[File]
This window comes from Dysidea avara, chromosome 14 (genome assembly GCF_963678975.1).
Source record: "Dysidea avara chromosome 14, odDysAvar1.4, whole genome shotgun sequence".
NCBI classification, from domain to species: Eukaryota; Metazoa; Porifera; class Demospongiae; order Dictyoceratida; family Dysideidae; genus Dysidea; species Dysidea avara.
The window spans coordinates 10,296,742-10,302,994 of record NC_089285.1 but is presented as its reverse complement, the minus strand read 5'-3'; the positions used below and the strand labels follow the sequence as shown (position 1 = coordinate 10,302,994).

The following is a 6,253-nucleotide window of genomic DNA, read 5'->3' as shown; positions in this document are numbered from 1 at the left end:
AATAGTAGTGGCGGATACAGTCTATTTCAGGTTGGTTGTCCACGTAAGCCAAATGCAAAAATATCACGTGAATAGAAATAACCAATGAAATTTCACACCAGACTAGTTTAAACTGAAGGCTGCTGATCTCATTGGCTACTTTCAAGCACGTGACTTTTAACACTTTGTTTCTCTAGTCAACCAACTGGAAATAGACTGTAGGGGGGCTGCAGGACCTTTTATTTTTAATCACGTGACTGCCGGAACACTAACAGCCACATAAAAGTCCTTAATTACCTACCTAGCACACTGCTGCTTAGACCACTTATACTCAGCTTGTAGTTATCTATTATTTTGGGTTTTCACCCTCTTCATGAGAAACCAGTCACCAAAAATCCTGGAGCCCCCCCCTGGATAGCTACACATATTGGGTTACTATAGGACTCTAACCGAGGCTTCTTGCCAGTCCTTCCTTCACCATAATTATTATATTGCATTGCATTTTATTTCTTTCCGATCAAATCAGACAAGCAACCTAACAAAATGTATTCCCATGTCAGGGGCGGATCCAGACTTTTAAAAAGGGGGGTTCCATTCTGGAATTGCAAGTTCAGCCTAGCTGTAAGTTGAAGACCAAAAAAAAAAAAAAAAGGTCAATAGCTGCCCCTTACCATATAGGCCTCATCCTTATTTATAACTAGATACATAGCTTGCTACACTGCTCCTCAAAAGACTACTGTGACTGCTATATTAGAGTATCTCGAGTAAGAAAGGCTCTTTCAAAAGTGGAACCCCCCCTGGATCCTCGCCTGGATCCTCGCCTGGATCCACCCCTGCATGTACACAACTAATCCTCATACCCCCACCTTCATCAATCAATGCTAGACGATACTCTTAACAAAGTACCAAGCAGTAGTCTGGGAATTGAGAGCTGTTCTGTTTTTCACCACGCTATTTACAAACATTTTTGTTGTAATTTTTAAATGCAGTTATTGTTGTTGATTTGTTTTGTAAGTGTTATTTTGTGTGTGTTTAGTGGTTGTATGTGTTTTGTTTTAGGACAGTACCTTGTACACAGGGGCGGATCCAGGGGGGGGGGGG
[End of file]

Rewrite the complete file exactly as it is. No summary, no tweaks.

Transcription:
This window comes from Dysidea avara, chromosome 14 (genome assembly GCF_963678975.1).
Source record: "Dysidea avara chromosome 14, odDysAvar1.4, whole genome shotgun sequence".
NCBI classification, from domain to species: Eukaryota; Metazoa; Porifera; class Demospongiae; order Dictyoceratida; family Dysideidae; genus Dysidea; species Dysidea avara.
The window spans coordinates 10,296,742-10,302,994 of record NC_089285.1 but is presented as its reverse complement, the minus strand read 5'-3'; the positions used below and the strand labels follow the sequence as shown (position 1 = coordinate 10,302,994).

The following is a 6,253-nucleotide window of genomic DNA, read 5'->3' as shown; positions in this document are numbered from 1 at the left end:
AATAGTAGTGGCGGATACAGTCTATTTCAGGTTGGTTGTCCACGTAAGCCAAATGCAAAAATATCACGTGAATAGAAATAACCAATGAAATTTCACACCAGACTAGTTTAAACTGAAGGCTGCTGATCTCATTGGCTACTTTCAAGCACGTGACTTTTAACACTTTGTTTCTCTAGTCAACCAACTGGAAATAGACTGTAGGGGGGCTGCAGGACCTTTTATTTTTAATCACGTGACTGCCGGAACACTAACAGCCACATAAAAGTCCTTAATTACCTACCTAGCACACTGCTGCTTAGACCACTTATACTCAGCTTGTAGTTATCTATTATTTTGGGTTTTCACCCTCTTCATGAGAAACCAGTCACCAAAAATCCTGGAGCCCCCCCCTGGATAGCTACACATATTGGGTTACTATAGGACTCTAACCGAGGCTTCTTGCCAGTCCTTCCTTCACCATAATTATTATATTGCATTGCATTTTATTTCTTTCCGATCAAATCAGACAAGCAACCTAACAAAATGTATTCCCATGTCAGGGGCGGATCCAGACTTTTAAAAAGGGGGGTTCCATTCTGGAATTGCAAGTTCAGCCTAGCTGTAAGTTGAAGACCAAAAAAAAAAAAAAAAGGTCAATAGCTGCCCCTTACCATATAGGCCTCATCCTTATTTATAACTAGATACATAGCTTGCTACACTGCTCCTCAAAAGACTACTGTGACTGCTATATTAGAGTATCTCGAGTAAGAAAGGCTCTTTCAAAAGTGGAACCCCCCCTGGATCCTCGCCTGGATCCTCGCCTGGATCCACCCCTGCATGTACACAACTAATCCTCATACCCCCACCTTCATCAATCAATGCTAGACGATACTCTTAACAAAGTACCAAGCAGTAGTCTGGGAATTGAGAGCTGTTCTGTTTTTCACCACGCTATTTACAAACATTTTTGTTGTAATTTTTAAATGCAGTTATTGTTGTTGATTTGTTTTGTAAGTGTTATTTTGTGTGTGTTTAGTGGTTGTATGTGTTTTGTTTTAGGACAGTACCTTGTACACAGGGGCGGATCCAGGGGGGGGGGGG